The little white dog on the Victor label
Listens long and hard as he is able.
It's all in a day's work, whatever plays.
Mention of Bix in a Song.
In 1957, Louis Prima issued a Capitol album entitled "The Wildest". One of the songs in the album is entitled "Lip" and includes a vocal by Dorothy Keely Smith. The "Lip" is the name given to a trumpet player that is the center of the lyrics for the song. One of the lines in the lyrics goes as follows:
"He's got a tone that's reminiscent of a boy named Bix."
Other trumpet players mentioned in the song are Ziggy Elman, Harry James and Louis Prima. I am sad to see Bix in such poor company.
I am grateful to Joe Giordano for alerting me about the existence of this song.
James Gurney is the author of several children's books about Dinotopia, a fictional island where humans and dinosaurs coexist peacefully. The heroes of the books are Will and Arthur Denison who shipwrecked on the island in 1862. The first dinosaur they met was Bix, a protoceratops who is Ambassador and Translator. Bix guided Will and Arthur in their various voyages in their discovery of the island. A plush toy inspired by the Bix character in the books is shown on the left.
Bix, the Dinosaur, has its own website.
Alain Serres (writer) and Sophie Dutertre (illustrator) have published, in France, a children's book titled "Krocobill et Robot-Bix." According to the book notes in Fnac (a popular store in Europe that sells books, records, videos), Krocobill is a small child who is fascinated by Robot-Bix, a television hero. One day, Krocobill's grandmother, gives him a toy Robot-Bix. Krocobill takes the robot to school, hoping that Pierrot and Geneviève, two of his classmates, will no longer dare bothering him. But things do not happen as expected. Krocobill becomes courageous, not because of the robot, but in order to save him from his cruel classmates. It is a touching story for children four and older.
"Pulphouse: The Hardback Magazine" was edited by Kristine Kathryn Rusch in Eugene, Oregon. The Fall 1988 issue, entitled "Horror" contains short stories, essays and articles. One of the short stories is "The Night I Saw Bix Beiderbecke Playing on the Corner of Fifth Avenue and 53rd" by Ron Goulart.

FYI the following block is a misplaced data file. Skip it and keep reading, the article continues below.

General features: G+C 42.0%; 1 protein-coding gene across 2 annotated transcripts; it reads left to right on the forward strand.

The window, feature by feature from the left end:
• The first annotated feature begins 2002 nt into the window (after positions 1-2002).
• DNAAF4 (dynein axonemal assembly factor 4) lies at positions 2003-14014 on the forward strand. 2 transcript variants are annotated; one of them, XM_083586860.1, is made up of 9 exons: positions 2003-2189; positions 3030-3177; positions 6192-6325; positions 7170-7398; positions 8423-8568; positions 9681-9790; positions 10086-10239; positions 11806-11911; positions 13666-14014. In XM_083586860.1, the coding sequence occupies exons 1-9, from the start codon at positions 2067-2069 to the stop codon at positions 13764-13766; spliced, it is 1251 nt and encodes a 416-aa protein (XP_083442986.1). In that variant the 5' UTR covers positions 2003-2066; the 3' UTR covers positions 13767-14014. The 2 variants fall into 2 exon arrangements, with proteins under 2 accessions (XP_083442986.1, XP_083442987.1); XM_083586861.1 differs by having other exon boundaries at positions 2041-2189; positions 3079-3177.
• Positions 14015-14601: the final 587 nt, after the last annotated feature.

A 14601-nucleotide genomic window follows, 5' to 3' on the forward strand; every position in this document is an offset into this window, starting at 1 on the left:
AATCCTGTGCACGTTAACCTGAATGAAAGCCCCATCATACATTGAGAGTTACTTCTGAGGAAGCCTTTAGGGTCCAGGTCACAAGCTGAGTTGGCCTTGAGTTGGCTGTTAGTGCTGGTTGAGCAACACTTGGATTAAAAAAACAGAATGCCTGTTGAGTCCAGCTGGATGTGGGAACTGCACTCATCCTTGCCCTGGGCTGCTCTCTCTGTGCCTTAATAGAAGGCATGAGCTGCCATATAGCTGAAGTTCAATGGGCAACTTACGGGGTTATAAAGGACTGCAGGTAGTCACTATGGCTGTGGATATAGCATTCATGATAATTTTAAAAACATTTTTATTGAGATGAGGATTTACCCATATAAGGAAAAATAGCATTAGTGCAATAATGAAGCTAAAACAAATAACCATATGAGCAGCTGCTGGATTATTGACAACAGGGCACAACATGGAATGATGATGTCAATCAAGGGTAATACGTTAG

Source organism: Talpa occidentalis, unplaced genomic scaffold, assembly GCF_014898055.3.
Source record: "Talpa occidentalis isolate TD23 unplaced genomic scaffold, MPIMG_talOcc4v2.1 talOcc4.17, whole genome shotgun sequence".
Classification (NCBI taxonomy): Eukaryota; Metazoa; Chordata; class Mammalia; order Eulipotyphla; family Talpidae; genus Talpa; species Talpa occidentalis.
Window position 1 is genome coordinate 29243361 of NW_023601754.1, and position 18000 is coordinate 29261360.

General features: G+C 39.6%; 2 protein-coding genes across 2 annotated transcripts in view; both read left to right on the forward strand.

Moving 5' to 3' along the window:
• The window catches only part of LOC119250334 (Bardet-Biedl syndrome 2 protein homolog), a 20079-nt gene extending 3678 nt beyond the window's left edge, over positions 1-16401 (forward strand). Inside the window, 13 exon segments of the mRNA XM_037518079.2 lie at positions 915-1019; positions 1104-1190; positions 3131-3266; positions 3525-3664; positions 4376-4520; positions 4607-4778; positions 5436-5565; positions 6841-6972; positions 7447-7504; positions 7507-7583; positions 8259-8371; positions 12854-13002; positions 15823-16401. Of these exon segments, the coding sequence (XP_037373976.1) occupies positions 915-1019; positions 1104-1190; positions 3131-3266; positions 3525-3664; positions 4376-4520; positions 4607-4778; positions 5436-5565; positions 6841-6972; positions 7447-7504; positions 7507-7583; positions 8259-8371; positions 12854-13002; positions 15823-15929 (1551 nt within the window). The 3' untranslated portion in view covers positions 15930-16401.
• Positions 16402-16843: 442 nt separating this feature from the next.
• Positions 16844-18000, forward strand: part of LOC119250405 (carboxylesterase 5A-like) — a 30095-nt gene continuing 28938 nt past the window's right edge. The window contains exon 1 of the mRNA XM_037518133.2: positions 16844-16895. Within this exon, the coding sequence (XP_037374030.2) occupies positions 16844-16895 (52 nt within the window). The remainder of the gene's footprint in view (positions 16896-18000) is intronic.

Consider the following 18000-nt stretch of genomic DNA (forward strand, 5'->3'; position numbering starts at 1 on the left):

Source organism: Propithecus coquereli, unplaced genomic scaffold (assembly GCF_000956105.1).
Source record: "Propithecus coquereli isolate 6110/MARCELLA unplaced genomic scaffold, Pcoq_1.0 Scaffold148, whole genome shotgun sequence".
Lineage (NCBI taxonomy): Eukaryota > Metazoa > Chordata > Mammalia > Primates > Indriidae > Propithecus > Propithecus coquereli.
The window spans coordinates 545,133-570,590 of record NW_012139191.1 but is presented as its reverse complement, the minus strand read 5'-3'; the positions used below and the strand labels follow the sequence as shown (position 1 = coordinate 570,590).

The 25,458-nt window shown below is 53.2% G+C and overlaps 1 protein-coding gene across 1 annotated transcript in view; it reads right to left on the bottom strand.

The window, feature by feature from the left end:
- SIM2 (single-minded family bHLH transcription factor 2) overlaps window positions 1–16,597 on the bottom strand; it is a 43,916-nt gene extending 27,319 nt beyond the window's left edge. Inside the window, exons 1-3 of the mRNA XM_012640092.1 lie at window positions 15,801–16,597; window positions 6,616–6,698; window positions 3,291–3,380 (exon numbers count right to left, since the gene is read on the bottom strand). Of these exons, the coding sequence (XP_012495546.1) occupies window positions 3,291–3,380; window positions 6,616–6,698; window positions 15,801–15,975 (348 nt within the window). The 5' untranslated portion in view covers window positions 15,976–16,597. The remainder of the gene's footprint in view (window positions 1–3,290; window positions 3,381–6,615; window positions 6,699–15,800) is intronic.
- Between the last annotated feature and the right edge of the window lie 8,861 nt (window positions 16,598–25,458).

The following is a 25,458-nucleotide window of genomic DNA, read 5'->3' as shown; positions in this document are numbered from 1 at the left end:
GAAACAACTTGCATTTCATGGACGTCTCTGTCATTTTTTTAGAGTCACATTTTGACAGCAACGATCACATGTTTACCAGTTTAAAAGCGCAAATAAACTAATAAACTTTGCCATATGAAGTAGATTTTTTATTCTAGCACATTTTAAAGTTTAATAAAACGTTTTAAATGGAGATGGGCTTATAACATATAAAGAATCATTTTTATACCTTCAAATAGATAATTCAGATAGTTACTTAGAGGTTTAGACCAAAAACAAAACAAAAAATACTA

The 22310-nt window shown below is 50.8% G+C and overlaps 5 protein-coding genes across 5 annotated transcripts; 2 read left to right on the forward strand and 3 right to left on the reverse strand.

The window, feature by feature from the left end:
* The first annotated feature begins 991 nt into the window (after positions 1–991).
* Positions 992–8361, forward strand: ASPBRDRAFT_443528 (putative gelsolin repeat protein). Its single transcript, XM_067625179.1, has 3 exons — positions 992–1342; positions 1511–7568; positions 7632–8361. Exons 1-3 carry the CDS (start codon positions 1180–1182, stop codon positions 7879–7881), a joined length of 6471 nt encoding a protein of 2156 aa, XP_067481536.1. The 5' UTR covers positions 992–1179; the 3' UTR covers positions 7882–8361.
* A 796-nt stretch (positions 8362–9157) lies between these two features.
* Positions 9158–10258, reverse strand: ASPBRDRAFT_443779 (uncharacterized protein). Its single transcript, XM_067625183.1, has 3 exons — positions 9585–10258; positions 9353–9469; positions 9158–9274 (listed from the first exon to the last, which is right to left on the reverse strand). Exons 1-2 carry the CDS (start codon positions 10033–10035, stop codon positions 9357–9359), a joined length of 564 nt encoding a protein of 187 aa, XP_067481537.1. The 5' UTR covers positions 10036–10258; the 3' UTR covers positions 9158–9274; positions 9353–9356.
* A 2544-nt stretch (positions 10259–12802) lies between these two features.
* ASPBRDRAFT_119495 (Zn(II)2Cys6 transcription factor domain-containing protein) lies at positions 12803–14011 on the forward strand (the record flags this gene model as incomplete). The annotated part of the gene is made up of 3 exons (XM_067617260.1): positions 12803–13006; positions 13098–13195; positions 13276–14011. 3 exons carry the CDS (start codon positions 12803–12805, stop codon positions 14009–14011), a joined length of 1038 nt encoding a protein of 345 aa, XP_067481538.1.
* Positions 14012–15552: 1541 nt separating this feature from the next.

Some information about
Rusch can be found at http://www.greenmanreview.com/rusch.html
"Few people have had as diverse an impact on science fiction and fantasy as Kristine Kathryn Rusch. Winner of the John W. Campbell Award in 1990 for best new writer, Rusch made her mark with powerfully emotional short stories. In 1989 she shared a World Fantasy Award with her husband and collaborator, Dean Wesley Smith, for their work on Pulphouse: A Hardback Magazine. From 1991-1997 she edited The Magazine of Fantasy and Science Fiction, for which she won the Hugo Award for best editor in 1994."
The short story deals with black magic, sorcerers, demons and runes (I had to look it up; letters of the earliest Germanic alphabet used by Scandinavians and Anglo-Saxons from about the 3rd century), and holes in the fabric of time. According to the story, a sorcerer can write a number of runes on a piece of parchment and slip it to his intended victim. If the individual has the piece of parchment in his possession by a given time, a demon will home in and destroy him. The only way he can save himself is by passing the parchment to someone else. The story relates how this fellow is first given the parchment and then passes it on before the deadline. As he returns home, the text reads: